Neo FX Star Patroller
On my return to building creations with Lego bricks, I focused on modern day scenes such as harbours with ships and container cranes. These were some of things I’d wanted to build when I was a kid but never got round to. However, my childhood passion was building spaceships and imaginary bases on distant planets. This is the story of my first proper foray back into outer space, completed just over a year ago in June 2015.
After a while got to know a few AFOLs in the UK who built Space-themed designs– two of them had even written the definitive book on the subject! They encouraged me to get back into designing Space models again, and to try my hand at the ‘Neo-Classic Space’ (NCS) style. This style uses the same colour scheme as the original Lego Space range which appeared in the late 70s: grey, blue and translucent yellow for cockpits and windows. To bring things up to date it also makes use of the latest elements and employs building techniques to hide upward-facing studs for added realism.
After building a couple of rovers, it was time for me to try my first Neo-Classic spaceship. The initial plan was for a small three-pronged fighter, but after a few sketches and test builds it wasn’t going the way I wanted. I looked back at some old Lego catalogues for inspiration, and came across the 6931 FX Star Patroller from 1985. It was one of the last sets which used the original grey and blue colour scheme, although the designers gave it a dark blue canopy instead of a yellow one. The slanted rear wings and tall pillar reminded me of the three-pronged design in my sketches, so I decided to re-imagine the set at a larger scale using NCS techniques.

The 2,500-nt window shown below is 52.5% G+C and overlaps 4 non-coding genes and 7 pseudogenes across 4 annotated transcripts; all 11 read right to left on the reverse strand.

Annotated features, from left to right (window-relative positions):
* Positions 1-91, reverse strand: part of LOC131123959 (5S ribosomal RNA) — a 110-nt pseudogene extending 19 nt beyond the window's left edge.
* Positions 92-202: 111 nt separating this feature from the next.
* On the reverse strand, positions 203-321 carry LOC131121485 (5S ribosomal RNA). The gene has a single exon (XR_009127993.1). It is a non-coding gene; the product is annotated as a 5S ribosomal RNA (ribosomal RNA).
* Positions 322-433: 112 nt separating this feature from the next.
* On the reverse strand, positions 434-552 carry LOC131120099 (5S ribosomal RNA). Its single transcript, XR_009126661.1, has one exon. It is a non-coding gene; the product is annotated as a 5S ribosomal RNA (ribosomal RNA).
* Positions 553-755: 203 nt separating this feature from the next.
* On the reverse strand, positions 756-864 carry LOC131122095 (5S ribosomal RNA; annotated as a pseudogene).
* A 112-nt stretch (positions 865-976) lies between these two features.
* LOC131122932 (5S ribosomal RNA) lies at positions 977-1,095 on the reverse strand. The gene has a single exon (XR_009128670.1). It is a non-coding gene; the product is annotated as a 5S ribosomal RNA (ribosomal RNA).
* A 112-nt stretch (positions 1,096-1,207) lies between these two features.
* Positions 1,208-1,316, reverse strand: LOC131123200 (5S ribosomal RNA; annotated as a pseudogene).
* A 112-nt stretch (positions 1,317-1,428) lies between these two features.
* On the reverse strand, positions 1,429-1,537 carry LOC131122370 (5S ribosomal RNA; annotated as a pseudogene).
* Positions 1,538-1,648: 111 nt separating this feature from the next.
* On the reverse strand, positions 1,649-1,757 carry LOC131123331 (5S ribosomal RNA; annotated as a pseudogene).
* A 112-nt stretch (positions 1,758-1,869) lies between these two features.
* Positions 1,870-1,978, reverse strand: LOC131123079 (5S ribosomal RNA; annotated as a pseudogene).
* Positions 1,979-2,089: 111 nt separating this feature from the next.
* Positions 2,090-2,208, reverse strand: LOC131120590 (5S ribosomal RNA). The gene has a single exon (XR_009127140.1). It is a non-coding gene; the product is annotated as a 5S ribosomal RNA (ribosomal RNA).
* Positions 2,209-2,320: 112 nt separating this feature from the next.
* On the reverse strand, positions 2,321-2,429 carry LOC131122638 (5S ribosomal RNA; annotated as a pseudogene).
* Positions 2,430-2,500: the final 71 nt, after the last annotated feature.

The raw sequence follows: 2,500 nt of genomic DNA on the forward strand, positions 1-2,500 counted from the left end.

The final result turned out a bit larger than expected, and it took about six months’ work in my spare time to complete. My ship is 88cm long, 50cm wide and 31cm tall– the set that inspired it is about 30cm long. I’ve tried to reference many of the details in the original, such as the small exterior computers behind the cockpit area and the large engines on the middle wings. I’ve also made sure that the rear tower still has a gantry-like quality by using fence pieces mounted at angles. I’ve kept the flexible hoses feeding the rear engines, but beefed up the engine design here.
Despite being fairly large the ship is swooshable and has been designed to be carried by the central neck section. Most of the weight is at the back, so you can grasp the neck near where it meets the rear section and lift it. There are lots of overlapping plates in the neck to strengthen it, and even the pipes clipped along the sides help reinforce the structure. The rear wings are braced underneath so they don’t swing off when you swoosh her.
Other features include folding undercarriage and space for a small exploration rover in the rear cargo bay. The rear door swings down to become a ramp for it to drive out. When closed, the door can be locked in place so the rover doesn’t fall out the back. You can see more photos of the Star Patroller in this Flickr album.
August 6, 2016